UK walks — like the TGO Challenge — always see me carry some down clothing. I have a wonderful down jacket that is a real comfort blanket and put on as soon as I am in my tent. After a few years I bought some down trousers for the tent and a pair of down booties. Let me tell you, down booties have been a total revelation. Once I am dressed in this does stuff I can happily move around the tent, cooking food and so on, in total comfort. If the temperature really drops I simply wear all of this down clothing in my sleeping bag and effectively I’ve transformed my bag into a winter bag. My last overnight was a week ago on a warmish-summer evening. I didn’t carry my down jacket with me or my down trousers but I did carry the down booties. I didn’t need the booties but it is nice to know I have them close at hand. There is nothing worse than cold feet.

My sleeping bag does not quite have the loft or warmth that it used to have but it is not too hot in a typical UK summer and as part of the wider system it keeps me warm on very cold nights.

Down Quilts

When it comes to replacing my sleeping bag I’m pretty sure I shall be moving to a quilt based system. The only reason I haven’t embraced this yet is that my sleeping bag is still going strong — PHD bags are long lived and as they are expensive they need to have earned their keep!

So, what is a backpacking quilt?

Let’s consider the downsides of a mummy sleeping bag for a moment. My sleeping bag is tight to the body. It is designed to be like that to eliminate cold spots. But the tightness means that it can be a struggle to get in and out of and particularly to move around in. I’m a slde sleeper who turns around in the night — it is very easy for the bag to lose its orientation and for the hood to find itself in the wrong place. So, sleeping bags can be a pain in that regard,

The next issue with sleeping bags is that the down that is compressed when you lie on it cannot hold in air, so it is not warming or insulating you. When you look at the stats for that bag —for example the amount fill it has — you have to accept that you will never actually get to use that much fill.

This is where the down quilt comes in.

A backpacking quilt  is not a complete tube, it has an open back. It is designed to work with a sleeping pad like the Neo Air. The quilt is clipped to a strap that is placed around the sleep pad and clips onto the quilt — this system allow you quick and easy access into the quilt. You can have the same amount of fill as in the sleeping bag nut you will get the benefit of all of it. Quilts can be more generously cut to allow you to more freely and to cut out air. The quilts a little less claustrophobic. Most modern, high performance quilts have a footbox in them to keep your feet warm. As this is a quilt it is easier to open in warm weather and easy to drape around your shoulders when sitting up sitting out in the camp.

Quilts don’t have hoods and this may be a bit of a downside in cold weather. Some allow you to draw the quilt around your neck tightly and you can then rely on other balaclavas and gear like buffs to keep our head warm. Or you can buy a down hood which seems a pretty good option.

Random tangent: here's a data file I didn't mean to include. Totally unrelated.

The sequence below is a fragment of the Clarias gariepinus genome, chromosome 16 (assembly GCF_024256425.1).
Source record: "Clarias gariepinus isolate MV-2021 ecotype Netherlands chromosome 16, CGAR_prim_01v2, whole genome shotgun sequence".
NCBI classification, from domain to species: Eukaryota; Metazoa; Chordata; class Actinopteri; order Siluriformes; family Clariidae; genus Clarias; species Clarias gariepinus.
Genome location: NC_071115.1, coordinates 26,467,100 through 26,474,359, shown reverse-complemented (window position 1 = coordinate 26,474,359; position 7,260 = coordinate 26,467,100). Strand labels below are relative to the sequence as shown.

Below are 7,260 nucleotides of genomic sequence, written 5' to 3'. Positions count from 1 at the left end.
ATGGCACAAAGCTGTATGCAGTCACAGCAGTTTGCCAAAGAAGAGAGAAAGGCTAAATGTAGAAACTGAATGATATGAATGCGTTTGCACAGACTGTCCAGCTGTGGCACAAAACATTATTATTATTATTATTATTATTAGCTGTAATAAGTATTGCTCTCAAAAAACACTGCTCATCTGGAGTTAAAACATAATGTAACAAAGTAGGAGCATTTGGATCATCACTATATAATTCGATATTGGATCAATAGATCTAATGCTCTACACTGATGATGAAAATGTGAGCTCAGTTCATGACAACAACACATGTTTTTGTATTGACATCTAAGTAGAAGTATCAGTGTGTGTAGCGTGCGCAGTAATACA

Backpacking quilts were not really a thing when I bought my PHD bag and as they became available here it took me a while to understand the benefits. But my next sleeping system will be built around a quilt.

Like so many lightweight gear innovations quilts were once the preserve of cottage industry lightweight providers. Many of these companies still going strong, including Enlightened Equipment, Nunatak, and Z Packs amongst others. These are high performance products but they have to be imported from the US. However, now a number of mainstream producers such as Thermorest are getting in on the act and are available from UK retailers. PHD do make down quilts but I don’t think they have quite got the design right yet — they seem not as good as attaching the quilt to a sleeping pad. UK specialists Alpkit have been producing high quality quilts for many years now.



So, there you go — some thoughts on the importance of sleep and how a sleep system can be versatile and a life saver. Down is expensive but is probably the piece of quality kit that you should target first. A food sleeping pad like a Neo Air is a must!  Don’t deprive yourself of a bit of luxury!

I’ve mentioned a few manufactures but there are some great companies now making competitively priced down equipment, including PHD, Rab, Alpkit (great quilts and bags) and of course there will be others.

You don’t need overkill. As ever versatility and multi use are the lightweight hiker’s friend. That down jacket can more than happily function to boost the warmth of your bag or quilt. On cold, cold nights the jacket will also mean you don’t have to worry about cold spots or a gap in your quilt.

And have a think about down booties. This is one purchase you will never regret.